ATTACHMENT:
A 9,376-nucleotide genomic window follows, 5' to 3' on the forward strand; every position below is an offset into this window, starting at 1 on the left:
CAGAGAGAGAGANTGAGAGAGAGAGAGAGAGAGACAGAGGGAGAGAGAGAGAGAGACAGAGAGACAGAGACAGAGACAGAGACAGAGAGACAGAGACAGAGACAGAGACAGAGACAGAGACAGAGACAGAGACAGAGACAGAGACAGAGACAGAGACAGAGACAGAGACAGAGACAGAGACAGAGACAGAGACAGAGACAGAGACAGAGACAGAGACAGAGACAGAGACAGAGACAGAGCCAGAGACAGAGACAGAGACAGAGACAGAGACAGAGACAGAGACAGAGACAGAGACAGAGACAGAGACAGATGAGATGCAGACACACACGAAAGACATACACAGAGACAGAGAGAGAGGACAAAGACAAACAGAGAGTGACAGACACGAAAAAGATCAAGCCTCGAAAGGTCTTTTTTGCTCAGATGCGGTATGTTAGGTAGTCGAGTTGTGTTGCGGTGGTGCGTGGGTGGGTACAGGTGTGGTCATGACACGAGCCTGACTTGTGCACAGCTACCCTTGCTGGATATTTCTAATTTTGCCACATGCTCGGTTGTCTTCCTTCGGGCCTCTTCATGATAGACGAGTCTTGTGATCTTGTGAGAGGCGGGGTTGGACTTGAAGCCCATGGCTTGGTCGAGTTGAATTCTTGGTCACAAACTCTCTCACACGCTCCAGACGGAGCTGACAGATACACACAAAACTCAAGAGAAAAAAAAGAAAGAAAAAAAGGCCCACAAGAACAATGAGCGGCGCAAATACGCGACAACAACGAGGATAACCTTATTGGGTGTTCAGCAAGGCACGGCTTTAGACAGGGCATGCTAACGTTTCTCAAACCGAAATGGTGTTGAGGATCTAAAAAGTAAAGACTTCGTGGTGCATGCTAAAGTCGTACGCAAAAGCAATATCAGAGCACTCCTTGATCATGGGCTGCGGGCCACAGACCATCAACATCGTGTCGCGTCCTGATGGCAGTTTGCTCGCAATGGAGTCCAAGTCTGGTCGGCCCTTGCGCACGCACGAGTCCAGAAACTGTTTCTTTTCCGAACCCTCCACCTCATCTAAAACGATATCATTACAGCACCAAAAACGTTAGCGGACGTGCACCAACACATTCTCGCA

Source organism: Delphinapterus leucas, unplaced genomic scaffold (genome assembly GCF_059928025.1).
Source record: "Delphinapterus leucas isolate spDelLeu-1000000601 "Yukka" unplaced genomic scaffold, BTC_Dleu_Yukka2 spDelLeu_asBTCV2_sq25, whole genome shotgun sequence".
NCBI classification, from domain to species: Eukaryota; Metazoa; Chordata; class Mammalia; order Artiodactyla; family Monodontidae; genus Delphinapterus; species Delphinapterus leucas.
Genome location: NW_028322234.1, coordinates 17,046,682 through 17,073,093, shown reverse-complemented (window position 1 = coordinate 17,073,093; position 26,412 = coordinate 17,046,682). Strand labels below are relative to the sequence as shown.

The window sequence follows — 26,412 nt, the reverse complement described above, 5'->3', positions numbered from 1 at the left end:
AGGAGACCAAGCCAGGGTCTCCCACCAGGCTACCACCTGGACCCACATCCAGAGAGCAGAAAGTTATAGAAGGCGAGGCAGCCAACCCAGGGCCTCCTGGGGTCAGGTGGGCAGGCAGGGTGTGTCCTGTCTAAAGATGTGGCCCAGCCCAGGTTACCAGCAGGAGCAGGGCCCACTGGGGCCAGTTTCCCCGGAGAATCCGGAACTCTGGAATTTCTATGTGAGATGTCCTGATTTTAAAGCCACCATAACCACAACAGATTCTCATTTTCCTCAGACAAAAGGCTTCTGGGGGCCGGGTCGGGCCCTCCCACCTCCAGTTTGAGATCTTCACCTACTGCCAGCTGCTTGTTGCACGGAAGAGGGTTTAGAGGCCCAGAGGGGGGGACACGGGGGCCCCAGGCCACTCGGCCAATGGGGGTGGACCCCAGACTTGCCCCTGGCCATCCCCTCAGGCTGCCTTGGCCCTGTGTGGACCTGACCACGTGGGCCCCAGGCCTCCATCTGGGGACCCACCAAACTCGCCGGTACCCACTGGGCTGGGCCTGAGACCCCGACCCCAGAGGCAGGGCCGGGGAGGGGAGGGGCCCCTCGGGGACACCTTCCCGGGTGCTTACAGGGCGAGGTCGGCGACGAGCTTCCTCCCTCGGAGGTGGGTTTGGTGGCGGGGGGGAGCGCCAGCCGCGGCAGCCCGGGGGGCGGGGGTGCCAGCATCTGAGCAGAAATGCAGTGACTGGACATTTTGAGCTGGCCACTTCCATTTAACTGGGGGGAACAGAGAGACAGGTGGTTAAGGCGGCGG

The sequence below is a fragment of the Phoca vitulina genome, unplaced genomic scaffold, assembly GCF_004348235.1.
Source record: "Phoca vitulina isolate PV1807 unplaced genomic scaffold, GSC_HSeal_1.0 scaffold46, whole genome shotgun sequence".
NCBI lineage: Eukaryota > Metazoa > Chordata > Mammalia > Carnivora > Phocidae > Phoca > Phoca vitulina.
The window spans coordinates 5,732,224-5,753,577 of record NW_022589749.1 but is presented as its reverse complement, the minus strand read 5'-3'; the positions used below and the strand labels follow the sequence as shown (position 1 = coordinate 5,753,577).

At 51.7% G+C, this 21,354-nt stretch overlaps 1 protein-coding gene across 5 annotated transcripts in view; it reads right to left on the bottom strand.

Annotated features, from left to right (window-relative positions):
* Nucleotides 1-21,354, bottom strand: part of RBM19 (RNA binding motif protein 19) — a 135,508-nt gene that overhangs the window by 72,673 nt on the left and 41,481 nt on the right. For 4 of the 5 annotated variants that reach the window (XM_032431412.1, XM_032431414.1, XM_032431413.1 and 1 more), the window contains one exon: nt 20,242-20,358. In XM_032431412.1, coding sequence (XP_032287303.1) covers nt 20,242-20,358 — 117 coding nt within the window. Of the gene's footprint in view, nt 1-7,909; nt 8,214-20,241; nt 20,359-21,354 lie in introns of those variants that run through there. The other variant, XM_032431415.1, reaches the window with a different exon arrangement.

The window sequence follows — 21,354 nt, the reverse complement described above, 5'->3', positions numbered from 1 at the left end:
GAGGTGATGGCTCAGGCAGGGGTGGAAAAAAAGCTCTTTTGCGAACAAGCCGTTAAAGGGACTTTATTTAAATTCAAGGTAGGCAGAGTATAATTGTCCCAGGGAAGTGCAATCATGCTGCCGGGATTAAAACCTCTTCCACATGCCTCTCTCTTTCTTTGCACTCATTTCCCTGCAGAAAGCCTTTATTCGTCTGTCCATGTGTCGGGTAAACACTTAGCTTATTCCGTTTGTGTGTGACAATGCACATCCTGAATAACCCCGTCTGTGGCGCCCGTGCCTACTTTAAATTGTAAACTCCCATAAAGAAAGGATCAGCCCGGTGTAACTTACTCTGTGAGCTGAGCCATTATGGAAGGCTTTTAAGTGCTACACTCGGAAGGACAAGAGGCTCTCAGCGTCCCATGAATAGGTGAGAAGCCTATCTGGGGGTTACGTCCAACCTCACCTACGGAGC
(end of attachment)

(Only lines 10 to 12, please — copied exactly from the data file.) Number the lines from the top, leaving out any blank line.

Source record: "Phoca vitulina isolate PV1807 unplaced genomic scaffold, GSC_HSeal_1.0 scaffold46, whole genome shotgun sequence".
NCBI lineage: Eukaryota > Metazoa > Chordata > Mammalia > Carnivora > Phocidae > Phoca > Phoca vitulina.
The window spans coordinates 5,732,224-5,753,577 of record NW_022589749.1 but is presented as its reverse complement, the minus strand read 5'-3'; the positions used below and the strand labels follow the sequence as shown (position 1 = coordinate 5,753,577).